Elevator Pitch

Do you have an engaging ‘elevator pitch’?
A. We have no ‘elevator pitch’
B. Our ‘elevator pitch’ possibly works against us. (It’s … incoherent, confusing, off-putting …).
C. We have a written ‘elevator pitch’ for our business, but staff seem to vary in how they deliver it.
D. We have a brief ‘elevator pitch’ that most staff deliver pretty well.
E. We have an engaging one minute ‘elevator pitch’, that states who we are, what we do, who it is for, what problem it solves, and how effective it is – and every member of staff can deliver it fluently by heart.
[A=0, B=1, C=2, D=3 & E=5]
Why is this question important?

“You have one minute to explain yourself, your business, your goals and your passions. Your audience knows none of these. Are you prepared? Can you present your vision smoothly, enticing them to want more?”
Harvard Business School

Here at StrategyPal, our elevator pitch:

“StrategyPal is a comprehensive strategic mentoring system.   It combines the best of traditional face-to-face mentoring with a powerful on-line system to help business mentors give greater value to their clients.

How?  By placing strategic planning and especially implementation at the heart of business development.

Strategy creation is about doing the right things; strategy implementation is about doing things right.   StrategyPal ensures that the right things are done right.   This powerful system helps every employee to think, act and work strategically every single day – always driving the business toward success.”

It is critical that you and your colleagues learn how to speak to others about your business, more especially if involved in sales and marketing. Summing up the unique features of your business in an exciting manner is fundamental in the development of your elevator pitch. Yet many businesspeople pay little or no attention to the continuous development of the elevator pitch.

This is unfortunate because the elevator pitch (the time it takes to ride up the elevator – hence the name) is far too important to take casually. This quick, succinct summation of what your company makes or does is one of the most effective methods available to reach new buyers and clients.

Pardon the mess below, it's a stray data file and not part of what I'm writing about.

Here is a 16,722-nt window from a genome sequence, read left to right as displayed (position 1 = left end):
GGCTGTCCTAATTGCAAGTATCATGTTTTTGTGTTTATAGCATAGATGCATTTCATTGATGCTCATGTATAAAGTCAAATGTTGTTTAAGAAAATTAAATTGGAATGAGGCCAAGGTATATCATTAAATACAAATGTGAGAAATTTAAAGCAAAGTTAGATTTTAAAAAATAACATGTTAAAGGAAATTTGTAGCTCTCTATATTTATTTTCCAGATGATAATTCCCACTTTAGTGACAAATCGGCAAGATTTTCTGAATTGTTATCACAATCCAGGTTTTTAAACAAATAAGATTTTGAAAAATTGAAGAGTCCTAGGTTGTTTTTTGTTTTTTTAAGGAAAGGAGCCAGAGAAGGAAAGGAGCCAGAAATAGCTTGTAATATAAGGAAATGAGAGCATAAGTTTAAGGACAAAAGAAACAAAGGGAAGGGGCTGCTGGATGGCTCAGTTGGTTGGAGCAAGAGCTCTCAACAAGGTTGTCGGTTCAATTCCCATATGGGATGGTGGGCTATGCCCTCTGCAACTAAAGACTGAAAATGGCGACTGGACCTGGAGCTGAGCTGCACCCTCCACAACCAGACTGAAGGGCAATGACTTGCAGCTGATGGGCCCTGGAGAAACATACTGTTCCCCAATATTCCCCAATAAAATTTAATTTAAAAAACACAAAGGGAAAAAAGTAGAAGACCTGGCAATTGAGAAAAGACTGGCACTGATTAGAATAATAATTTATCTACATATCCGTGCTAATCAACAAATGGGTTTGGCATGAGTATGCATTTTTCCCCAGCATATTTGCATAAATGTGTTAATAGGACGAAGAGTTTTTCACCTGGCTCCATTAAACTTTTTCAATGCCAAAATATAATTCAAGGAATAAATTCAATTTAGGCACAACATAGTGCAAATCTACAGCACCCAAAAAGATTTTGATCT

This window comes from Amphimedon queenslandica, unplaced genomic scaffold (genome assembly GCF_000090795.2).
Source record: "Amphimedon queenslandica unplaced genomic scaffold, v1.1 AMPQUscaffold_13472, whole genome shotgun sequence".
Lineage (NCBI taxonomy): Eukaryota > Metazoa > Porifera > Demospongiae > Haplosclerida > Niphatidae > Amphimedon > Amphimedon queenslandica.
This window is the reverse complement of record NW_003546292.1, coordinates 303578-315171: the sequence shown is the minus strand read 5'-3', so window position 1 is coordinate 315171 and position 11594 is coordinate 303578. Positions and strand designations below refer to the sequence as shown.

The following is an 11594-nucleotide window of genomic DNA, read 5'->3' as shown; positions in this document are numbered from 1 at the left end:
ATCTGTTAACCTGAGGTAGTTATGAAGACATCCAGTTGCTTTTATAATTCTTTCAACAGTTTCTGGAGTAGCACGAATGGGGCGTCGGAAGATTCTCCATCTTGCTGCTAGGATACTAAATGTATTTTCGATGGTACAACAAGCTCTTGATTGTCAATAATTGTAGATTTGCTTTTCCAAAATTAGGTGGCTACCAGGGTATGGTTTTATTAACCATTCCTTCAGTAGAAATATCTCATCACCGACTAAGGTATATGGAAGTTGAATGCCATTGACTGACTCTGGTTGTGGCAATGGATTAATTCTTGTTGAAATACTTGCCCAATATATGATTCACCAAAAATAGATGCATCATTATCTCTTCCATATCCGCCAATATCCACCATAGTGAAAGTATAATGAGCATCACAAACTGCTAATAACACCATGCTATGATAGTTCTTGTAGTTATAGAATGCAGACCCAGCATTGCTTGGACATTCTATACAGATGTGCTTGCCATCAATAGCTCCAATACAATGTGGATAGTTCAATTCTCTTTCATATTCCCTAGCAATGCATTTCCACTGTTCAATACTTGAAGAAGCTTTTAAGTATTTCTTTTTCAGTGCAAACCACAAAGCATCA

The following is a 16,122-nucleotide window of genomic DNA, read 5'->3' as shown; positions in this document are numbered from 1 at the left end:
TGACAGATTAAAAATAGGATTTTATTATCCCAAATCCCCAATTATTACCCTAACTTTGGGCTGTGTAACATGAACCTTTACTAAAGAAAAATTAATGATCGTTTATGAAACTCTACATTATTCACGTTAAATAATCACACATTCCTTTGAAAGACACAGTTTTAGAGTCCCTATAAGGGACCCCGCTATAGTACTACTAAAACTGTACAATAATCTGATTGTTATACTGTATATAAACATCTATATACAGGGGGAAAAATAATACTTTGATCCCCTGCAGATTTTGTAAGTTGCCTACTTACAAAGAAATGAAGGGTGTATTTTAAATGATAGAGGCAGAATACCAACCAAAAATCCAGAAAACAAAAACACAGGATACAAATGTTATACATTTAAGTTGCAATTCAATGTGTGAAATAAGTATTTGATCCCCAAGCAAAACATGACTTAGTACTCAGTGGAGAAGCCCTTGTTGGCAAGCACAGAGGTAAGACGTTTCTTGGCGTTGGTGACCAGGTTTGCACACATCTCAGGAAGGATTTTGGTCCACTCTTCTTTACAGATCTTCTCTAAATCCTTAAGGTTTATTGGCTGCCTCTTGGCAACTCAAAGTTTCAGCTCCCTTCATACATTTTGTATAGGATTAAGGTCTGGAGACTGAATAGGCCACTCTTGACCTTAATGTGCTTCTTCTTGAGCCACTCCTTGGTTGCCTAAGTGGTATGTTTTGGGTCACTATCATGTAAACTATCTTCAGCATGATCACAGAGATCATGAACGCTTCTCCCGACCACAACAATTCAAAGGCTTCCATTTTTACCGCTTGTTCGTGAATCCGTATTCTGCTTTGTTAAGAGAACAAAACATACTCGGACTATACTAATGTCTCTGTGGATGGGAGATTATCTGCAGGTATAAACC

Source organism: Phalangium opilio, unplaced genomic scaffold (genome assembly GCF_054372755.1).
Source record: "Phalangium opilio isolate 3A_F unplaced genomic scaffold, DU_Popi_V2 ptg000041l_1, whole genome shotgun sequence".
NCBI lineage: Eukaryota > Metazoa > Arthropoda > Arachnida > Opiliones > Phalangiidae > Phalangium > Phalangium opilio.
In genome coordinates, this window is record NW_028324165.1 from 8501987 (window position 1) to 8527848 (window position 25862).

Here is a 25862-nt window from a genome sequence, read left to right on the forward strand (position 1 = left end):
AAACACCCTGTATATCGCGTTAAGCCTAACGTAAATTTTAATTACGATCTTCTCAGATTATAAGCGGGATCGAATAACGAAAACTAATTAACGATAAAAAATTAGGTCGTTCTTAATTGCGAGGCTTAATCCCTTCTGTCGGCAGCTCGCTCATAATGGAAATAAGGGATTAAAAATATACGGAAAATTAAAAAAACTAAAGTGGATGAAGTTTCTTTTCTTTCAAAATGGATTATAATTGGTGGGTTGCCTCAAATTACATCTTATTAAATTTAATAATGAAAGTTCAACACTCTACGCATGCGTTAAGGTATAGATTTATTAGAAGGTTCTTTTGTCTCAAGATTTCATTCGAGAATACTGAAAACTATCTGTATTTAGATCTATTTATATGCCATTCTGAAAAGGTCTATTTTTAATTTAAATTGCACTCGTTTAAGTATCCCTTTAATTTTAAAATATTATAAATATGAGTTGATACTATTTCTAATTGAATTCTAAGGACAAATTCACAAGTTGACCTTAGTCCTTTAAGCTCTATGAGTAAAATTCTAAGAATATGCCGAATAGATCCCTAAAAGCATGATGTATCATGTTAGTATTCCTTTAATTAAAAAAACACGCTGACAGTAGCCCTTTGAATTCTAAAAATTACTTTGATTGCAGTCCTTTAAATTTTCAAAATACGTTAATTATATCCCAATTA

What makes a good Elevator Pitch?

  • Keep it fresh.
    As your business grows, your pitch needs to grow and change with it. As your audience needs and expectations change, make sure you change the way you speak about your business. Your language, your approach, and what you choose to highlight for a particular audience has got to change over time.
  • Always be prepared.
    Adjust the pitch to the person who is listening, and refine it as you and your business continue to grow and change. Continually perfecting the elevator pitch ensures that you are always able to put your best foot forward as your business grows and changes and your client base expands.

Building an Elevator Pitch

Elevator pitches have four success factors: the hook, the purpose, the what and where, and the delivery.

  • First, find a hook – something distinctive about what you’re selling that people would remember and take notice of. Using analogies can be helpful as it helps people quickly understand your firm. A good pitch should aim to get the audience to ask question or take some sort of “next step.”
  • Next, focus on the purpose your product or service serves for the customer. It’s advisable not to talk about skills (“strategy consulting”); talk about how you can make customers satisfied (“help business mentors give greater value to their clients”).
  • Third, inform the listener of the business’s situation: where the business is at, what the business is looking for, why you are unique and describe your goal.
  • Once your elevator pitch has been written, you and your colleagues need to aim for perfection in delivery. It is important that the pitch does not sound memorized, it needs to sound like normal conversation about a topic that excites you. Let your listener hear the commitment in your voice and your words. Let them see your involvement via direct eye contact and confident body language. If you want to positively influence someone, you have to show them you actually care.

Keep it short. Under the best of circumstances, people have limited attention spans. In the wise words of Winston Churchill, “Be clear. Be brief.”

To recap, it should describe:

  • who you are – what would you most want the listener to remember about you?
  • what you do – this should allow the listener to understand how you or your company would add value
  • who it is for
  • what problem it solves – show what you do that is different or better than others
  • how effective it is